Her strong message to other women aspiring to a commercial role in aviation is that it can be done: “Of course, there are challenges juggling travelling with a family – but it’s doable.”
Even on her six-month maternity leave, she found herself itching to get back to work.
Face to face
Shairon believes that business travel will still have an important role to play in the future, because customers want to retain that close relationship.
“Face-to-face meetings will still be key. If I had only taken on this role at the start of COVID, I would probably be finding it much tougher without those customer relationships that I have built up over the years. When customers know that you know what you’re doing, it means so much – and it takes a while to build up that trust.”
The Dubliner learned a thing or two from watching her father, Paul Sexton (now retired), build up his substantial garden centre and property business. It’s important to cultivate relationships, and not simply ring or meet people when you’re trying to sell them something, she believes.
“My father told me that face-to-face contact is always better – and don’t always be looking to get or sell something. Relationships are key. And even if things get difficult and a customer relationship is challenged, it has to be ‘water off a duck’s back’.”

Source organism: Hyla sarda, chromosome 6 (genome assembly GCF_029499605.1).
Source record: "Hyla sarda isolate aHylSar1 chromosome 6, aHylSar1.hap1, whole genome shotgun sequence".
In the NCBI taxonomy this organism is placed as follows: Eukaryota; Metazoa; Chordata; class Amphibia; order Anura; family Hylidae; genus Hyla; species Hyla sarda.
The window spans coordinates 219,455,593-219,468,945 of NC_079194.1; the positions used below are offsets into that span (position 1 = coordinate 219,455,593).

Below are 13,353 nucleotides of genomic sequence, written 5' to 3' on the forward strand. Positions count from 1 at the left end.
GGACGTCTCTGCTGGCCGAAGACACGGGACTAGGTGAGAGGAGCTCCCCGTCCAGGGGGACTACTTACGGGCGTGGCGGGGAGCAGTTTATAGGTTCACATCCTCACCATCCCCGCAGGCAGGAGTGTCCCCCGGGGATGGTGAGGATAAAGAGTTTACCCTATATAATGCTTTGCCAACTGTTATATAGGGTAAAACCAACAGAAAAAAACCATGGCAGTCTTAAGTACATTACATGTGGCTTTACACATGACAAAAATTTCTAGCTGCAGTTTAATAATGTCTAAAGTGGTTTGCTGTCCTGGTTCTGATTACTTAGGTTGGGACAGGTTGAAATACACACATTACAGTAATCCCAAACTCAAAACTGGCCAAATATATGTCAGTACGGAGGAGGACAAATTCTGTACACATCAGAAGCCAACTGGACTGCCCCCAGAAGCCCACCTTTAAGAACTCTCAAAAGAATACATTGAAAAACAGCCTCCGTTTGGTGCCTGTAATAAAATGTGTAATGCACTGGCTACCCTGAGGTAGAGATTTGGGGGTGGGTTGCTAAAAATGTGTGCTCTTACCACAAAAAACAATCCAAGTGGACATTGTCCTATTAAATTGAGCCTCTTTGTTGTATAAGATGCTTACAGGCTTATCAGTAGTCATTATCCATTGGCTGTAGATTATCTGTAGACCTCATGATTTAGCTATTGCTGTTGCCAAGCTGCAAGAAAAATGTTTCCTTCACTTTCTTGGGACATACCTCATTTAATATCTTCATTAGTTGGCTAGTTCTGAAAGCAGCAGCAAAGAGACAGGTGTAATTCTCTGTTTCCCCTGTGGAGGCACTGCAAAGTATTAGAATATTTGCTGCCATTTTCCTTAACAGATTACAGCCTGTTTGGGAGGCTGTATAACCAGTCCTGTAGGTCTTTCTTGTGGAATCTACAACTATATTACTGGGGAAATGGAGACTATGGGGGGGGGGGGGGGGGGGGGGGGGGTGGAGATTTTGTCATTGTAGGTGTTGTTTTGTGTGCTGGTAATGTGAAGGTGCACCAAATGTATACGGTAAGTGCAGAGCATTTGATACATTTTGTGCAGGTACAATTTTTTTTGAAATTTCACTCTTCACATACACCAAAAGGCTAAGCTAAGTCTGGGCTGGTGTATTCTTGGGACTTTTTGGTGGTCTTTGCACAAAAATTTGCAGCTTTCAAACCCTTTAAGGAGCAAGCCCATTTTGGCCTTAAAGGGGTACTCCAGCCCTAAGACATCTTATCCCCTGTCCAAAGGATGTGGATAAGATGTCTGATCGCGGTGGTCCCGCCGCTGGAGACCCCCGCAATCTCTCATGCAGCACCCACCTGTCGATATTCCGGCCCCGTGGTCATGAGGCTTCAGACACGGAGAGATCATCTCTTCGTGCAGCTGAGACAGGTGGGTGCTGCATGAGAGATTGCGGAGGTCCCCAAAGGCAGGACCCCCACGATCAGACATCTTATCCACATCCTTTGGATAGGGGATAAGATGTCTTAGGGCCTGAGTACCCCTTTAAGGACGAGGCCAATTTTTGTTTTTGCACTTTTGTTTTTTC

Shairon believes she has jet fuel in her blood – her maternal grandfather Denis Herlihy was on the board of Aer Lingus as a senior civil servant. And, as a lawyer, she believes she brings a certain way of thinking to her job.
“You are more attuned to risk and causation. Lawyers are strong at structuring a deal, thinking two steps ahead, and seeing the risk in a lease and what might go wrong.”
Business travel hasn’t yet lost its appeal, and Shairon says she has missed it during the COVID restrictions: “I haven’t travelled abroad since January, and working from home has certainly been a challenge because I’m in a small apartment and work and play is all rolling into one.
“I much prefer being in the office, talking to people, and having that work/home separation. It helps with finding the necessary balance between the two.”
She is in no doubt that the aviation industry will get through this difficult time. “In light of the drop in commercial air travel in 2020, airlines have conserved cash, often deferring orders or not flying their current fleets, and it’s difficult to predict when air travel will resume fully,” she says.
“While navigating this disruption, GECAS has been working, customer-by-customer, leaning into our areas of expertise to get the best outcome for them and for GECAS.
The aviation industry will get through this, and I do believe there are always opportunities that arise from difficult situations,” she concludes.